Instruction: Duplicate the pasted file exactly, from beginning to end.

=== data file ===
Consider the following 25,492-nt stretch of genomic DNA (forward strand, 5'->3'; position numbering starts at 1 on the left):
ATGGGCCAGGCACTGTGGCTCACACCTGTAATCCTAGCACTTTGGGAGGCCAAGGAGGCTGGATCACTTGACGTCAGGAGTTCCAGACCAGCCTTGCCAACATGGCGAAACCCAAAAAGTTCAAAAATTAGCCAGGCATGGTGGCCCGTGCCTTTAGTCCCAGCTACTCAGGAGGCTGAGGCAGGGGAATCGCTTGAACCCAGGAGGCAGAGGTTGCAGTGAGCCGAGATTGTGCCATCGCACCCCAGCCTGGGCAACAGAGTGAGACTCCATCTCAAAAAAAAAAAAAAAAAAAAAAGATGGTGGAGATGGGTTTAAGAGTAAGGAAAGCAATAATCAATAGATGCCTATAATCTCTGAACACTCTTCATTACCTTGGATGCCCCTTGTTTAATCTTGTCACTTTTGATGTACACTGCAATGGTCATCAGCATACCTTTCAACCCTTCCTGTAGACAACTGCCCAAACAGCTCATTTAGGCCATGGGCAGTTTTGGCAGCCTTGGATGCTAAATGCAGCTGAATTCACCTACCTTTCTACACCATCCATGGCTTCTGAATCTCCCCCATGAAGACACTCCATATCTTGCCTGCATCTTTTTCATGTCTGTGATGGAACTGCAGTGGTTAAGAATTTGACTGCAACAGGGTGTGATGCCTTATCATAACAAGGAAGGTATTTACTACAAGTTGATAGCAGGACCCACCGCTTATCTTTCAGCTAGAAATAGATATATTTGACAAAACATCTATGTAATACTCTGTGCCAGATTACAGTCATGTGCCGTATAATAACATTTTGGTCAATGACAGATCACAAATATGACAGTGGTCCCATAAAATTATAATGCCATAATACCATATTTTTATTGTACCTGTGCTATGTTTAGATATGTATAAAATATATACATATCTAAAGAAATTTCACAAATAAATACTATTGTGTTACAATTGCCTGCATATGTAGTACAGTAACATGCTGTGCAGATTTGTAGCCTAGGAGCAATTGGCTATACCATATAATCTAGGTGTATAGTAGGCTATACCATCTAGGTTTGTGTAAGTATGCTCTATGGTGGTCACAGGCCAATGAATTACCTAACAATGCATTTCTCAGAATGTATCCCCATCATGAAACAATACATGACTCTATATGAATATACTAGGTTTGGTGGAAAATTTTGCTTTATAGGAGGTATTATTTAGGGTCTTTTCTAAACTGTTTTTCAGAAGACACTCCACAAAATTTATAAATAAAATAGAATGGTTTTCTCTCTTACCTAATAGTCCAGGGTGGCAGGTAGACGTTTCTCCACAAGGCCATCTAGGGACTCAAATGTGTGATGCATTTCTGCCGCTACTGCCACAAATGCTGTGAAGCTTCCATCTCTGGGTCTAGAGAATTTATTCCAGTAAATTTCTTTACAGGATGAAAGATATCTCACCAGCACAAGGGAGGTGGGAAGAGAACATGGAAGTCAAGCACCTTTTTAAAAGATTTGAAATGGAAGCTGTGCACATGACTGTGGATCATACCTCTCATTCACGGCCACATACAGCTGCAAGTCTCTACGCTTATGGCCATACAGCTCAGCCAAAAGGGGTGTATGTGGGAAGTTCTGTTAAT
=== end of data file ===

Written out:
Consider the following 25,492-nt stretch of genomic DNA (forward strand, 5'->3'; position numbering starts at 1 on the left):
ATGGGCCAGGCACTGTGGCTCACACCTGTAATCCTAGCACTTTGGGAGGCCAAGGAGGCTGGATCACTTGACGTCAGGAGTTCCAGACCAGCCTTGCCAACATGGCGAAACCCAAAAAGTTCAAAAATTAGCCAGGCATGGTGGCCCGTGCCTTTAGTCCCAGCTACTCAGGAGGCTGAGGCAGGGGAATCGCTTGAACCCAGGAGGCAGAGGTTGCAGTGAGCCGAGATTGTGCCATCGCACCCCAGCCTGGGCAACAGAGTGAGACTCCATCTCAAAAAAAAAAAAAAAAAAAAAAGATGGTGGAGATGGGTTTAAGAGTAAGGAAAGCAATAATCAATAGATGCCTATAATCTCTGAACACTCTTCATTACCTTGGATGCCCCTTGTTTAATCTTGTCACTTTTGATGTACACTGCAATGGTCATCAGCATACCTTTCAACCCTTCCTGTAGACAACTGCCCAAACAGCTCATTTAGGCCATGGGCAGTTTTGGCAGCCTTGGATGCTAAATGCAGCTGAATTCACCTACCTTTCTACACCATCCATGGCTTCTGAATCTCCCCCATGAAGACACTCCATATCTTGCCTGCATCTTTTTCATGTCTGTGATGGAACTGCAGTGGTTAAGAATTTGACTGCAACAGGGTGTGATGCCTTATCATAACAAGGAAGGTATTTACTACAAGTTGATAGCAGGACCCACCGCTTATCTTTCAGCTAGAAATAGATATATTTGACAAAACATCTATGTAATACTCTGTGCCAGATTACAGTCATGTGCCGTATAATAACATTTTGGTCAATGACAGATCACAAATATGACAGTGGTCCCATAAAATTATAATGCCATAATACCATATTTTTATTGTACCTGTGCTATGTTTAGATATGTATAAAATATATACATATCTAAAGAAATTTCACAAATAAATACTATTGTGTTACAATTGCCTGCATATGTAGTACAGTAACATGCTGTGCAGATTTGTAGCCTAGGAGCAATTGGCTATACCATATAATCTAGGTGTATAGTAGGCTATACCATCTAGGTTTGTGTAAGTATGCTCTATGGTGGTCACAGGCCAATGAATTACCTAACAATGCATTTCTCAGAATGTATCCCCATCATGAAACAATACATGACTCTATATGAATATACTAGGTTTGGTGGAAAATTTTGCTTTATAGGAGGTATTATTTAGGGTCTTTTCTAAACTGTTTTTCAGAAGACACTCCACAAAATTTATAAATAAAATAGAATGGTTTTCTCTCTTACCTAATAGTCCAGGGTGGCAGGTAGACGTTTCTCCACAAGGCCATCTAGGGACTCAAATGTGTGATGCATTTCTGCCGCTACTGCCACAAATGCTGTGAAGCTTCCATCTCTGGGTCTAGAGAATTTATTCCAGTAAATTTCTTTACAGGATGAAAGATATCTCACCAGCACAAGGGAGGTGGGAAGAGAACATGGAAGTCAAGCACCTTTTTAAAAGATTTGAAATGGAAGCTGTGCACATGACTGTGGATCATACCTCTCATTCACGGCCACATACAGCTGCAAGTCTCTACGCTTATGGCCATACAGCTCAGCCAAAAGGGGTGTATGTGGGAAGTTCTGTTAAT